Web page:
There’s no way to sugarcoat this message: Facebook’s founder Mark Zuckerberg believes North America users of his platform deserve a lower data protection standard than people everywhere else in the world.
In a phone interview with Reuters yesterday Mark Zuckerberg declined to commit to universally implementing changes to the platform that are necessary to comply with the European Union’s incoming General Data Protection Regulation (GDPR).
Rather, he said the company was working on a version of the law that would bring some European privacy guarantees worldwide — declining to specify to the reporter which parts of the law would not extend worldwide.
“We’re still nailing down details on this, but it should directionally be, in spirit, the whole thing,” Reuters quotes Zuckerberg on the GDPR question.
This is a subtle shift of line. Facebook’s leadership has previously implied the product changes it’s making to comply with GDPR’s incoming data protection standard would be extended globally.
Back in January, COO Sheryl Sandberg said the company would be rolling out “a new privacy center globally” — putting “the core privacy settings for Facebook in one place and make it much easier for people to manage their data”.
A spokeswoman for Facebook confirmed to TechCrunch today that the changes it revealed late last month — including finally reducing its historical settings sprawl from 20 screens to just one — were what Sandberg was talking about in those earlier comments. Ergo, even those basic tweaks are a direct result of the EU regulation.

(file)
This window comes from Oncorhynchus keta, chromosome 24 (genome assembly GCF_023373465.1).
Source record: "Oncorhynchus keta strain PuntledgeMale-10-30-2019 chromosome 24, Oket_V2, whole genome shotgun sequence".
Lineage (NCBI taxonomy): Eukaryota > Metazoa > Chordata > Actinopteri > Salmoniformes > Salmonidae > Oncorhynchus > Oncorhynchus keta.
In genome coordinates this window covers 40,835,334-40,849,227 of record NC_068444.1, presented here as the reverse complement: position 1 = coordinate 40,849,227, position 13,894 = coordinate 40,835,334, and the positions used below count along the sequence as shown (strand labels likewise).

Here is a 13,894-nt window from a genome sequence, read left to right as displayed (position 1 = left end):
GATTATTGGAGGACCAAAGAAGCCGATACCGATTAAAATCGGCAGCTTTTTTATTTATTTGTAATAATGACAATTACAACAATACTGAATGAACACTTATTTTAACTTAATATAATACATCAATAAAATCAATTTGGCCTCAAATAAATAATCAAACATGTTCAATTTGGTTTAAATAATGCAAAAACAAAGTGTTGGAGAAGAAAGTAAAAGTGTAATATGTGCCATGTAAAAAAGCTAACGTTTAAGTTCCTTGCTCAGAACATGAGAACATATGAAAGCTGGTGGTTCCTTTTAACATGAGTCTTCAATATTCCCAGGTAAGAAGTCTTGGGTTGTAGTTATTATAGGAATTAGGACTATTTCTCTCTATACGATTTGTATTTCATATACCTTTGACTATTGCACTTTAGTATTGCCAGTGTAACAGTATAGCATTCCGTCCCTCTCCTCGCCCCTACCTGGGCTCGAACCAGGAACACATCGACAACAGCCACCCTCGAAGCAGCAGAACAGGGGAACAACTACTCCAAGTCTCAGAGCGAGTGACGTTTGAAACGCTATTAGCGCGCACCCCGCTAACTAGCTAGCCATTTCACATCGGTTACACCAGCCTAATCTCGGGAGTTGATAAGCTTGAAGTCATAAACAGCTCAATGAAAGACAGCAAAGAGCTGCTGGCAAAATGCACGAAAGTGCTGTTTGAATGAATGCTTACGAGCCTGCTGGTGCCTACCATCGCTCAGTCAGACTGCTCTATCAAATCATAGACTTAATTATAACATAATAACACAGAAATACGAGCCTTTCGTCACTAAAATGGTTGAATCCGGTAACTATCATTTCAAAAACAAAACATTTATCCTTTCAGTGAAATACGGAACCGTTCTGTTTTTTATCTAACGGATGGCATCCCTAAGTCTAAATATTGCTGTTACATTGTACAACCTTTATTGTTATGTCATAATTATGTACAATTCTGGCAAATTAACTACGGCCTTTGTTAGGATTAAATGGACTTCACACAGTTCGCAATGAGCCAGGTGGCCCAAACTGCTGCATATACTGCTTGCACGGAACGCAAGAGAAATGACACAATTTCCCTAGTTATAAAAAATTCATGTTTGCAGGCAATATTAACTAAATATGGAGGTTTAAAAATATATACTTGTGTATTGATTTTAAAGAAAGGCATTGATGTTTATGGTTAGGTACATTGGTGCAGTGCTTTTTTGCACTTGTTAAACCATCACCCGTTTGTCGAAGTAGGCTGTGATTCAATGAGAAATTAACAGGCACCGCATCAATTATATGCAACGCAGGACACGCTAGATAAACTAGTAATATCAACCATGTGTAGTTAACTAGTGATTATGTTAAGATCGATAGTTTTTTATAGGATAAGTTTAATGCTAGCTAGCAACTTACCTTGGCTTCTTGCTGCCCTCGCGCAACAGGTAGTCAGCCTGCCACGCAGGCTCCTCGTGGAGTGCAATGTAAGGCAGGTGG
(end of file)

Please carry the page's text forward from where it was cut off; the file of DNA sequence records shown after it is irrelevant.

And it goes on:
However that universal privacy center looks to be just one portion of the changes Facebook needs to make to comply with the new EU standard. And not all these changes are going to be made available to US and Canadian Facebook users — per Zuckerberg’s remarks.
In a blog about the new privacy center late last month, Facebook flagged additional incoming changes to its terms of service — including “commitments” to users, and the language it uses to explain how it’s processing people’s data.
It said these incoming changes would be “about transparency”.
And indeed transparency is a key underlying principle of GDPR, which places requirements on data controllers to clearly explain to people what personal data they intend to collect and for what exact purpose — in order to gain informed consent for processing the data (or, if not consent, another valid basis is required for the data processing to be legal).
What’s less clear is exactly which portions of GDPR Facebook believes it can safely separate out for users on its platform and not risk accidentally mishandling the personal data of an international user — say who might be visiting or living in the US — thereby running the risk of privacy complaints and, ultimately, financial sanctions (penalties for violations can be very large under GDPR).